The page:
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Thus have we seen in visions of the wise !."
Tamil Poem in Purananuru, circa 500 B.C 

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Selected Writings by Sachi Sri Kantha

Premadasa's Predicament

15 December 1992

Tenali Raman was the royal court jester during the reign of Krishna Deva Raya, the emperor of Vijayanagar in India, between 1509 and 1529. One evening, Tenali found himself among several nobles, who were boasting of their heroics in the war.

General Apadsahayan: "With a mere handful of my men, I attacked a whole battalion of the enemy, and forced them to retreat".

Nagama Nayakar: "I held a pass alone against 50 of the enemy's talented guys".

Kondamraju: "I cut off the tail of the leading elephant which carried the enemy commander-in-chief-".

It was Tenali's turn to talk. He quipped, "What is all that beside what I did. I cut off the leg of the enemy commander-in-chief on the battlefield itself."

Kondamraju: "Why didn't you cut off his head?"

Tenali: "Because some fellow had done it already before me".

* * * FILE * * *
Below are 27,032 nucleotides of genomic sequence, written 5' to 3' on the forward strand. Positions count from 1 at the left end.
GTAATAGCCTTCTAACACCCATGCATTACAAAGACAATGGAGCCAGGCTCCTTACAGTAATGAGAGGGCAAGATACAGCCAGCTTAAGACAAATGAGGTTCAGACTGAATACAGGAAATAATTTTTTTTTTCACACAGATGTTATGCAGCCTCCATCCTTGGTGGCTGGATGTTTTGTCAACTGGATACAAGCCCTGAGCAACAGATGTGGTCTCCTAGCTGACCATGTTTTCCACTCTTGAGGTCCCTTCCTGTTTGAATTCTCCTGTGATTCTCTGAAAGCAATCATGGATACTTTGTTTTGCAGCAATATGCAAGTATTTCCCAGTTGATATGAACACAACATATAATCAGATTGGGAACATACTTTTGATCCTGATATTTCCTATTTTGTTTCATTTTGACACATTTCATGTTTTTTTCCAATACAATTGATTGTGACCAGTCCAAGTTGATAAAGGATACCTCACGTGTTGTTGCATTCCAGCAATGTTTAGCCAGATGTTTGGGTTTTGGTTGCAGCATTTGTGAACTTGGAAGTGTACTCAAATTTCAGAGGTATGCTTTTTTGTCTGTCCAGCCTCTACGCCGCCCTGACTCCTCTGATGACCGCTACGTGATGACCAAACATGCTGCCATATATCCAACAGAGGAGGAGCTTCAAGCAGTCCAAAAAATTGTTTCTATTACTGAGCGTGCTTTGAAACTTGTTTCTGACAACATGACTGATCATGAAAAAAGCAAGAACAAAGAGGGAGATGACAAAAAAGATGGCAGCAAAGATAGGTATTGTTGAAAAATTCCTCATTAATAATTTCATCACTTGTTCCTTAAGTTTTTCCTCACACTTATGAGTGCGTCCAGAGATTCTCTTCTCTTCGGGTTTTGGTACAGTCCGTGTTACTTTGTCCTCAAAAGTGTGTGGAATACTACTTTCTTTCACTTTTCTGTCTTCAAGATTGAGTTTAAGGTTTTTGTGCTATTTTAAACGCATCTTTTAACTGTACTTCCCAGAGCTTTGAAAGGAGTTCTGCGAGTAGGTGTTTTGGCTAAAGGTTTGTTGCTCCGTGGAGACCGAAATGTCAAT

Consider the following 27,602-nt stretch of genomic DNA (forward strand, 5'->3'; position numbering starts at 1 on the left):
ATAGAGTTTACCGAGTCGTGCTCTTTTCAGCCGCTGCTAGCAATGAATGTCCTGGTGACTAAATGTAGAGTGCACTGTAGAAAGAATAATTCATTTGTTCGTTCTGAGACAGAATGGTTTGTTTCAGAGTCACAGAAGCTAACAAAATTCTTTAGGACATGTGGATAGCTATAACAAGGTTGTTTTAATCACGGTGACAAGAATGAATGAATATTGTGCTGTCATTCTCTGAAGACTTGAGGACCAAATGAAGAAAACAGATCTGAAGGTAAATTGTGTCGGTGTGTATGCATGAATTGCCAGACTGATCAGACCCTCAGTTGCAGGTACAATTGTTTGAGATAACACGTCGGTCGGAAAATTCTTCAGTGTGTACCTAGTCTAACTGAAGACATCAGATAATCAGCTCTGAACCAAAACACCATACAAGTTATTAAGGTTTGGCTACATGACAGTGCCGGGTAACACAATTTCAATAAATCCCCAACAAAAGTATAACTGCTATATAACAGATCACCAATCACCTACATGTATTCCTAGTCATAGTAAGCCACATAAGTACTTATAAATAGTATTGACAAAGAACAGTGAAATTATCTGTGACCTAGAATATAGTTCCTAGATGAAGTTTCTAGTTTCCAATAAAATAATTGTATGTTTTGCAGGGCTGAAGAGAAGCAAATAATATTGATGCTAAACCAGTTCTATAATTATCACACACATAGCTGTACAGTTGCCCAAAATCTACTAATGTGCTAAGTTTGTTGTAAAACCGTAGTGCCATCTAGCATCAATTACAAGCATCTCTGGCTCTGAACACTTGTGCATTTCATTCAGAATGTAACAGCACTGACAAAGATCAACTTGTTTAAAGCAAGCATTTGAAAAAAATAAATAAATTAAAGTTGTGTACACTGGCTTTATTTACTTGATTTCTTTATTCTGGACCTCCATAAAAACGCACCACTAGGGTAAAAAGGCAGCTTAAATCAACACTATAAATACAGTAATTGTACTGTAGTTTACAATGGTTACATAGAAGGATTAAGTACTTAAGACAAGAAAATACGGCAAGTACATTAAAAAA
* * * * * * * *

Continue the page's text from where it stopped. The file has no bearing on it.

A few years ago, President Premadasa told a similar tall tale to the Sri Lankans. After the LTTE fighters bloodied the nose of the Indian army station in Eelam and gained international recognition. Premadasa claimed that it was he who sent the Indian army back. Tenali Raman would have been elated to hear this story.

And Premadasa is still creating stories of that type. The Hindu (Int.Ed.) of Oct 3rd reported that while in Katmandu, the Sri Lankan President had claimed on Sept. 5th, "We have come a long way in containing terrorism and we are nearing a solution. Out of some 10 militant groups in Sri Lanka, we are left with only one group -the LTTE". Then, while visiting New Delhi, the Sri Lankan President blurted that his government is committed to "devise a peaceful negotiated settlement involving all the parties concerned", while pointing out that "operations by the security forces in the North (Eelam that is), which were necessary for the protection of innocent civilians, would continue". One would like to know, who are these "innocent civilians" who have pleaded with Premadasa to continue the "operations by the security forces in the North". Maybe, he was euphemistically referring to the quisling groups as "innocent civilians". Even if this is the case, Premadasa is capable of telling a lie to one's face.